“There is no doubt journalism in Australia has been under attack,” writes Walkley Trustee Michael Janda, an ABC journalist. He cites falling profits, budget cuts and often inept management that have denuded our newsrooms of some of their finest storytellers and investigators; new platforms eating up time for research and writing; and successive governments making it harder to protect sources or threatening journalists with jail for doing journalism. There have been precious few new laws in Australia that make the journalist’s job easier or safer, he notes. But outside Australia, things can be even worse — where journalists’ physical safety is at risk. Janda travelled to France in June as part of the Media, Entertainment and Arts Alliance delegation to the International Federation of Journalists congress in France. He brought back this chilling roundup on the conditions journalists face across the Asia-Pacific region.
Journalism permits, threats to broadcasting licences, caning, jail, torture and death. These are the threats that journalists from around our region deal with daily.
We sometimes read or hear of these things, and occasionally see the aftermath of a journalist’s assassination on our televisions, but seldom do we hear firsthand from the people who confront this reality.
The Asia-Pacific breakout meeting at the recent International Federation of Journalists (IFJ) conference in Angers, France, was a unique chance to hear these stories.
Our comrades’ reports ranged from rare glimmers of optimism to the oppression of journalists and suppression of journalism of the worst kind … and, unfortunately, much more of the latter.
To me, the all-too-brief session highlighted the importance of the work that the MEAA’s Media Safety and Solidarity Fund (MSSF) does across the region, supporting fellow journalists and their families in times of need.
The MSSF has recently been active in Australia’s near neighbour Timor-Leste, with four journalists from that country benefitting from the inaugural Balibo Five-Roger East Fellowship, jointly organised by the MEAA and Union Aid Abroad-APHEDA.
I met recipient Jose Belo at the IFJ Congress, which he was only able to attend through MSSF support.
Belo, a very experienced journalist, will participate in the fellowship by mentoring two younger recipients.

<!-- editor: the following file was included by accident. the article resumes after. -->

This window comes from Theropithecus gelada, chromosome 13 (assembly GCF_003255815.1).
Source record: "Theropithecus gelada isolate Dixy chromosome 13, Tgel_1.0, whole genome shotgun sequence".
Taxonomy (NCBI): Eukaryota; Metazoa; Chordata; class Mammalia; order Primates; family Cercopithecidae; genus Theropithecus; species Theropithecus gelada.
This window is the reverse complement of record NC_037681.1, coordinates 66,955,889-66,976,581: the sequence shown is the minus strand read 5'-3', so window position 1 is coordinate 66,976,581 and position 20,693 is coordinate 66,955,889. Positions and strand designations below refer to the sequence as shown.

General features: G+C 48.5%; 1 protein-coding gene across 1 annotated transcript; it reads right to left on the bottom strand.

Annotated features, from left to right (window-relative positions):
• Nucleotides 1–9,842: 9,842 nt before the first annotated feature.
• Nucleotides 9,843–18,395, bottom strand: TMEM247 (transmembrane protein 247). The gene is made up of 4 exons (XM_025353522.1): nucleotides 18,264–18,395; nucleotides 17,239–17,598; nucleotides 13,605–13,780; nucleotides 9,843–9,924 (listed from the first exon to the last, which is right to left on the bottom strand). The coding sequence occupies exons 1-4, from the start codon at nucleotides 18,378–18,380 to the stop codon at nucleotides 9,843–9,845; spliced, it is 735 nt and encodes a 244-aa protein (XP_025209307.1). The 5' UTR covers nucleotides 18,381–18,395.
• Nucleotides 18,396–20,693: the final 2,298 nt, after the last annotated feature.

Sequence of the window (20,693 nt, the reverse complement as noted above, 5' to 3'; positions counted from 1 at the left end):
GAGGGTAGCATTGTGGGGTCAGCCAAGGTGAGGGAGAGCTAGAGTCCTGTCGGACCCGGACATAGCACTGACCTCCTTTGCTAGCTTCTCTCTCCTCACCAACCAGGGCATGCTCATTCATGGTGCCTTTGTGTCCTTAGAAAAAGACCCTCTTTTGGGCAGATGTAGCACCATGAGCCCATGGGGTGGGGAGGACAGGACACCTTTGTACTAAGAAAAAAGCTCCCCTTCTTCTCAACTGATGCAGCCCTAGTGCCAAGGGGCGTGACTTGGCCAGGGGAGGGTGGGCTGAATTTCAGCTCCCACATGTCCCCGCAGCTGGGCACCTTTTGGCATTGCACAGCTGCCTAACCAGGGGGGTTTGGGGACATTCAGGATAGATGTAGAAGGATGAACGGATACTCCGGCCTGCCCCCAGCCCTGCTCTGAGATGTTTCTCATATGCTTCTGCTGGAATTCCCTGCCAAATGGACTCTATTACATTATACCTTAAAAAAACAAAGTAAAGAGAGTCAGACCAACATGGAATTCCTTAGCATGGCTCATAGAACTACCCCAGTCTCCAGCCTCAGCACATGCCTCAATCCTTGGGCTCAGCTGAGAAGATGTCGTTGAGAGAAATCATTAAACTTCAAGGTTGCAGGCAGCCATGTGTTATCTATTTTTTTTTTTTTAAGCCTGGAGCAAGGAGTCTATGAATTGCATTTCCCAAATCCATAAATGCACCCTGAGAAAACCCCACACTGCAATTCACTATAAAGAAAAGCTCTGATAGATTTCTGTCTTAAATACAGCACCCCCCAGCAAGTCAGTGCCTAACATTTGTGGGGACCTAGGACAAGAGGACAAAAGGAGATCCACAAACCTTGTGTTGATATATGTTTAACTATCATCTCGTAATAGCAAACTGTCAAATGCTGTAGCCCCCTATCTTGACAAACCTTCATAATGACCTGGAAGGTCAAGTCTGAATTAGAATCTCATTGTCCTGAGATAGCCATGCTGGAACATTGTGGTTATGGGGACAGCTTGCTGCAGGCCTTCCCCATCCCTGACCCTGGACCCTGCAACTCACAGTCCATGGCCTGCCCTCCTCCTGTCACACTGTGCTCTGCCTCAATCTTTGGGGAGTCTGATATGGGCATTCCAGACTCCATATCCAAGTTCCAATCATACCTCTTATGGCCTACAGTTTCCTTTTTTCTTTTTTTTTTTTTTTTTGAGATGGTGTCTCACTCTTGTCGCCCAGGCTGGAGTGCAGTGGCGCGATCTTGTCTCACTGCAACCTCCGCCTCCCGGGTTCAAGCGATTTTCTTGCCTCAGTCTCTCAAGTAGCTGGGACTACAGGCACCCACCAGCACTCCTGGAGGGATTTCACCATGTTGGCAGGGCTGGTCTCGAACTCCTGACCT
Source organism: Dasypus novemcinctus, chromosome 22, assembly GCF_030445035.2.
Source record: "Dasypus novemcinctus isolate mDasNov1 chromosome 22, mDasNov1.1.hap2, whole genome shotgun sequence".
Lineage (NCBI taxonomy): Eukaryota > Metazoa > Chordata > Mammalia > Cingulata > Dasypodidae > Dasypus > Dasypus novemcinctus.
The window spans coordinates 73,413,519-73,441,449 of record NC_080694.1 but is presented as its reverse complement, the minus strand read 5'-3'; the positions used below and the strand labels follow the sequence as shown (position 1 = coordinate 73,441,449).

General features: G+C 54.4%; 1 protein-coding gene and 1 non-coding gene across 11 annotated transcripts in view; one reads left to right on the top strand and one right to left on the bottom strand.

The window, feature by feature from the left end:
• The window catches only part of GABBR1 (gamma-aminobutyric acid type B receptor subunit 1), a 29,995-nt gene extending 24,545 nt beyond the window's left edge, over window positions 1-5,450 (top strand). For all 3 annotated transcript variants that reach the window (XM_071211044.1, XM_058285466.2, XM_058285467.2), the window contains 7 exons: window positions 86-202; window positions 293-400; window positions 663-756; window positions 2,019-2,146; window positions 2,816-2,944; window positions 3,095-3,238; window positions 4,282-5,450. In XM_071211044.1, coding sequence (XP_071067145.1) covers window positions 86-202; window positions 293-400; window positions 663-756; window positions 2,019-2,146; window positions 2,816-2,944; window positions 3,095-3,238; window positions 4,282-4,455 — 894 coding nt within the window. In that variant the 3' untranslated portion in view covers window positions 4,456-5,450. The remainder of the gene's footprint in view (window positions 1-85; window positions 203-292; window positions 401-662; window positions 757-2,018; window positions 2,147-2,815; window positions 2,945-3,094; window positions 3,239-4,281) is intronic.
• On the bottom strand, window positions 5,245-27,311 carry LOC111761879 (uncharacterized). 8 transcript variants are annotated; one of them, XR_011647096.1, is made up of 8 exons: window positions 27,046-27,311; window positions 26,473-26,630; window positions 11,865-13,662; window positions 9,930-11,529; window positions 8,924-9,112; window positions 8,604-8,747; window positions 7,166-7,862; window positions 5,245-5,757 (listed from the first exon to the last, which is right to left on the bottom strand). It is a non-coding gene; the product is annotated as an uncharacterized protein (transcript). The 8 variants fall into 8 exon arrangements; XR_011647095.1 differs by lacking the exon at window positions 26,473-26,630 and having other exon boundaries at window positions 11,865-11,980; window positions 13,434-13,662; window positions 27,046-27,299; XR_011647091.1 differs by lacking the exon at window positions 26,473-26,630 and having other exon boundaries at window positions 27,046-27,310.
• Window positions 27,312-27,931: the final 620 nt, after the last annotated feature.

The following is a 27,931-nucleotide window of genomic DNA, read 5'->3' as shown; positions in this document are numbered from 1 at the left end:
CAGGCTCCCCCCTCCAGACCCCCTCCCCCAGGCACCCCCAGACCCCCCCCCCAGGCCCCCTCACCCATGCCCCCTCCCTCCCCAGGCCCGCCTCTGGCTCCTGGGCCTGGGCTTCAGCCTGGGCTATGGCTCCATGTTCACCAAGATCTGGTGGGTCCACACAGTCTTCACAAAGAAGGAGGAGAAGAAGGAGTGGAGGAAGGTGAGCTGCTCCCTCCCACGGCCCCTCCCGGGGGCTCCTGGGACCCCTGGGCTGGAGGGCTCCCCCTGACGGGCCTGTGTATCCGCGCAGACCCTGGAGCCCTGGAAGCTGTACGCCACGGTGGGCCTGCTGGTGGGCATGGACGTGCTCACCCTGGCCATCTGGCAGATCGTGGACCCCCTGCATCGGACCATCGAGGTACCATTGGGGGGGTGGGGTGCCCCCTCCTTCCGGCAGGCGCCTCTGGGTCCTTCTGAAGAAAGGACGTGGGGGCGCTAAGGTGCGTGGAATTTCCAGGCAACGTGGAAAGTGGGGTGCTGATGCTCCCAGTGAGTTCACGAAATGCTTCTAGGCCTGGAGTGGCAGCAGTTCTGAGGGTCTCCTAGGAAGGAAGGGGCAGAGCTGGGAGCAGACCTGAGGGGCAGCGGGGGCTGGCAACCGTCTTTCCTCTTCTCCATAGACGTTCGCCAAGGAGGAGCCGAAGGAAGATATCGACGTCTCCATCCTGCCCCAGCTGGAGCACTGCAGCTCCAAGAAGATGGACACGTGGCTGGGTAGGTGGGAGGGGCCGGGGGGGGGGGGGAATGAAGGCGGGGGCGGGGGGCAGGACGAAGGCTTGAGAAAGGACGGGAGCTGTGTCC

Outside the Asia-Pacific session, I spent hours talking to Belo and David Hugo, the other East Timorese delegate, about the press situation in their country (as well as apologising for Australia’s ongoing attempt to steal their nation’s gas and oil reserves. Fittingly, at one dinner the other Australian delegates managed to empty the wine bottle before it got to Hugo!).
The positive in Timor-Leste is that there are around 600 journalists and a good diversity of outlets for such a small, young and poor nation. Another plus is that they want to be part of the two journalist unions.
The negative is that they have more reason than most to get organised: Every journalist in Timor Leste is now required to go through a government-approved school to be able to work legally.
Effectively, you need a government permit to be a journalist.
While things may not be as dangerous as they were during the brutal Indonesian occupation, this new law is certainly a step back towards those dark old days.
It is not alone amongst Australia’s near neighbours in seeing press freedom go backwards.
Philippines president greenlights attacks
Journalists in the Philippines are no strangers to danger and restrictions on the press — one of the MSSF’s main projects is to support the orphans of dozens of murdered reporters.
At least 34 were killed in a single massacre in the town of Ampatuan in late 2009, many of whose children have been supported by Australian journalists through the MSSF.
However, things have taken a turn for the worse across the country since the election of Rodrigo Duterte as president earlier this year.
In a matter of months he has verbally given a green light to attacks on journalists critical of his regime, and Ryan Rosauro from the Philippines journalists’ union told us many journalists have been subjected to 8-hour to 72-hour shutdowns of their Facebook accounts.
Yet press freedom is not just under attack in the countries where you might expect it.